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In this issue

Message Stick Term 4, Week 8, 2021
Dates for your calendar
Message from our Wellbeing Co-ordinator
Heart Mind Life Uniform Awards
Library news
Music news
Parenting tips
Annual Evening of Celebration and Prize-Giving
Maths Games and Maths Olympiad
A guest visit to Year 6 Science
Gawura face masks for sale
Gawura Doctor - Dr Shuo Zhao
Resources for COVID-19

Message Stick Term 4, Week 8, 2021


Just recently I had the pleasure of attending a new short animated film called ‘Jarli’ at the Sydney Film Festival. Jarli is an Aboriginal girl who, buoyed by her ancestors and fuelled by her smarts, achieves her dream of getting to space. Jarli stars in an animation created through a University of Technology (UTS) Academy and Royal Australian Air Force (RAAF) collaboration. The blurb about Jarlis states ‘We need the best and brightest minds of tomorrow to help build Australia’s space future. Jarli has been created to energise children (particularly girls and especially Indigenous kids) to reach for the stars and widen their eyes to possibilities opened through Science’. Wiradjuri woman and astrophysicist Kirsten Banks was the MC at this event and we have invited Kirsten to come into our school next year to present her knowledge about the Emu in the Sky and we plan to show the short 12 mins Jarli film to all of our students then as well. 

A big congratulations to all of the Gawura students who participated in the annual JSGS Public Speaking Competition and to those Gawura students who have also made the Public Speaking Finals which will be held across the various Year Groups this week. Good luck to you all. 

You will be receiving your child’s Semester 2 Report before the end of term. Can I encourage you to read through the report with your child and to also acknowledge the recommendations that the teachers have written. I have read the reports and I am very pleased with the work the children have done throughout this unique year which saw 14 weeks of online remote learning during term 3 and a bit of term 4, happening from home for most of our students. 

We have had a number of children present themselves for breakfast before school each day and although this is not a problem staff have requested if parents could provide some additional snacks particularly on a Monday morning for when the students are hungry before their usual crunch n sip time.

This will be our last Message Stick for the year. Our final day of school for the students will be Thursday 2 December. Once again, a really big thank to all of our parents for their assistance during the Sydney lockdown this year. This again shows that for success to occur for our students there must be a positive collaboration between school and home. We thank you for your efforts during this unique time.

We wish Djillirra, Balan and Kailan all the very best as they leave Gawura at the end of Year 6 this year and commence high school in our St Andrew’s Cathedral Middle School next year. I wish you all a safe and wonderful Christmas and a restful holiday over December and January and we look forward to seeing all the students return in 2022.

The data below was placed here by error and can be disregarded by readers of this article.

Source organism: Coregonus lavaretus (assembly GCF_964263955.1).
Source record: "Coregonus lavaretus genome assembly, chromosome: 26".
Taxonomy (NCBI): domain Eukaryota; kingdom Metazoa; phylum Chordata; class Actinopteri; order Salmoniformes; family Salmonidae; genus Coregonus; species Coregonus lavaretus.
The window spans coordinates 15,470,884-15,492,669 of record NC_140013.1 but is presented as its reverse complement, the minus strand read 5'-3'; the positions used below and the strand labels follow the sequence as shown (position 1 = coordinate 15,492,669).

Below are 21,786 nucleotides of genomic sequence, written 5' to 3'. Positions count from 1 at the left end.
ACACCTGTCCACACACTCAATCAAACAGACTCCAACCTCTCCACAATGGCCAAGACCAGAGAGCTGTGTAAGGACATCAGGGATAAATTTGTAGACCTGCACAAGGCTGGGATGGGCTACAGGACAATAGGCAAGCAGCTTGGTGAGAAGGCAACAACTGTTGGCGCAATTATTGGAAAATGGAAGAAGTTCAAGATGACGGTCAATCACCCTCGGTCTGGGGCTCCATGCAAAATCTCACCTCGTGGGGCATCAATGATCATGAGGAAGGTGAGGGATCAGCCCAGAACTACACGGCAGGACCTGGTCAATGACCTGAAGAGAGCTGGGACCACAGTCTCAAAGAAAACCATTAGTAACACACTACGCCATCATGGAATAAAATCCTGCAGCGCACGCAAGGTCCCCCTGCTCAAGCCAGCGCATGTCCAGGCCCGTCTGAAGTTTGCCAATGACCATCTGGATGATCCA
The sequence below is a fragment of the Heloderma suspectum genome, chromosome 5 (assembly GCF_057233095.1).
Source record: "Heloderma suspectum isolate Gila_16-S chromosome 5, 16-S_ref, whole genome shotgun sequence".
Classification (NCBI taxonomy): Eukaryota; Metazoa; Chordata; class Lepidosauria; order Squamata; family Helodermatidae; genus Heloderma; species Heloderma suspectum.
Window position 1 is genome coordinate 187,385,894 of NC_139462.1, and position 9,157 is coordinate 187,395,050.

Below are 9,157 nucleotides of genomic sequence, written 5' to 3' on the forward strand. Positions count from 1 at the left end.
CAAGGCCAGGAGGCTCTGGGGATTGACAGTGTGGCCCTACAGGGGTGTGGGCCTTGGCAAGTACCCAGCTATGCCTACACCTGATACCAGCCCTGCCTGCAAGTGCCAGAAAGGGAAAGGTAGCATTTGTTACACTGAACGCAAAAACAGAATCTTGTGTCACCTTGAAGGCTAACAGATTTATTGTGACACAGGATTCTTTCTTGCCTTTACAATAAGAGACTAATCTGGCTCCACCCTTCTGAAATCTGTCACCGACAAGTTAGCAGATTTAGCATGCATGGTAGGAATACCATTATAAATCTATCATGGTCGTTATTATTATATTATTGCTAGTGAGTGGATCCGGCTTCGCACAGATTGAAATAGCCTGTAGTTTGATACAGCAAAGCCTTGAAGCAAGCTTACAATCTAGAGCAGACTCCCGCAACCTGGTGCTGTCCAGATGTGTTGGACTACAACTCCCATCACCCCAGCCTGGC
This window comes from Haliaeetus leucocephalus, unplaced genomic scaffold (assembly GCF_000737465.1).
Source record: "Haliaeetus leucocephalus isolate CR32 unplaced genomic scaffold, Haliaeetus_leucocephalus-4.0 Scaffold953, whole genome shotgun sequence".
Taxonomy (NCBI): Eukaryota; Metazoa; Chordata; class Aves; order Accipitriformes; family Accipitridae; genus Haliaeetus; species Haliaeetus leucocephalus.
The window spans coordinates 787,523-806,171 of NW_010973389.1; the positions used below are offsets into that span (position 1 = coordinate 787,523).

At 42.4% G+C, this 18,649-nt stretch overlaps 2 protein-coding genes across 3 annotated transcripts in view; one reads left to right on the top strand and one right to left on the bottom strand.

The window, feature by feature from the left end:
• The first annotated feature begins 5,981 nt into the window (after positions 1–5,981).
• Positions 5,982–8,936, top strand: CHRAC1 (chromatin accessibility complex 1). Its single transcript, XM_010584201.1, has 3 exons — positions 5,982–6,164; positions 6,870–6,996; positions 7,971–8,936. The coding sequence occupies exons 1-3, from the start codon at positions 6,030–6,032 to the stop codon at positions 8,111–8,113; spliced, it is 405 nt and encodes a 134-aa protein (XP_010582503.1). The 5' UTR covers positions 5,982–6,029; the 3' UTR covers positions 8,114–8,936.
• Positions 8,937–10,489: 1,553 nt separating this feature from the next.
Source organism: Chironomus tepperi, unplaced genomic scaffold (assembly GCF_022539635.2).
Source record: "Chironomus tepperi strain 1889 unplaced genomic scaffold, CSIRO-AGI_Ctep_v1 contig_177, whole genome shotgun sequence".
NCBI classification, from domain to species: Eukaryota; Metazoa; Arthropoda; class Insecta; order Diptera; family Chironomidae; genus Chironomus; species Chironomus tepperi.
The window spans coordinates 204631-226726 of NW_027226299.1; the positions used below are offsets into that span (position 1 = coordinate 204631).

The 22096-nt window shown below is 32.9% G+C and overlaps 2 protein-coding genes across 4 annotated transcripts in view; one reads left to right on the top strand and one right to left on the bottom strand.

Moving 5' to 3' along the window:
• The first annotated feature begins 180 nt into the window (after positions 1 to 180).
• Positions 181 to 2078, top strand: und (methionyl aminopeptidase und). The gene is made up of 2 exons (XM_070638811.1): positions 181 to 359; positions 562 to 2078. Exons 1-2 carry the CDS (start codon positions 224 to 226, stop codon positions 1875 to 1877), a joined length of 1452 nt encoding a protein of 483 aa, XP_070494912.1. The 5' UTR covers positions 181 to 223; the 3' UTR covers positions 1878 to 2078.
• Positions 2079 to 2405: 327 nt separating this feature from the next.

John Ralph 
Head of Gawura


Dates for your calendar


Monday 22 November: Public Speaking Grand Final Years 3-4

Tuesday 23 November: Public Speaking Grand Final Years 5-6

Wednesday 24 November: End of Year Award Assembly (Recorded) (students only)

Thursday 25 November, 7pm: 2021 Showcase Viewing Party (ONLINE)

Friday 26 November: Year 6 Graduation Assembly & Celebration Dinner (Year 6 students only)

Monday 29 November: Evening of Celebration and Prize-Giving (IN PERSON)

Tuesday 30 November: Anglicare Toys n' Tucker Mufti Day (gold coin donation)

Wednesday 1 December: Picnic Day (students and Staff only) (Sport Uniform)

Thursday 2 December: Christmas Carol Service Online (School Uniform)

Thursday 2 December: End of Term 4 (all students)


Message from our Wellbeing Co-ordinator


Respectful Language

Today, it is common to hear socially offensive language on the streets, on social media channels, streaming services and in some forms of modern music. While swearing is becoming more common and less taboo, the use of derogatory language or the act of swearing at someone, or about someone, is a form of verbal violence. It transgresses the usual rules of social interaction by impinging on an individual’s self-image and sense of dignity.

It is becoming apparent that some children are being influenced by the language they hear. Proliferating the use of swear words can sometimes normalise, glamorise and desensitise their impact for kids who may misunderstand the true meaning of some derogatory terms. Whilst some students may use swearing or derogatory terms as a misguided attempt at belonging, others may use it simply because they are still learning how to moderate their language and are not accustomed to making adjustments to suit different situations.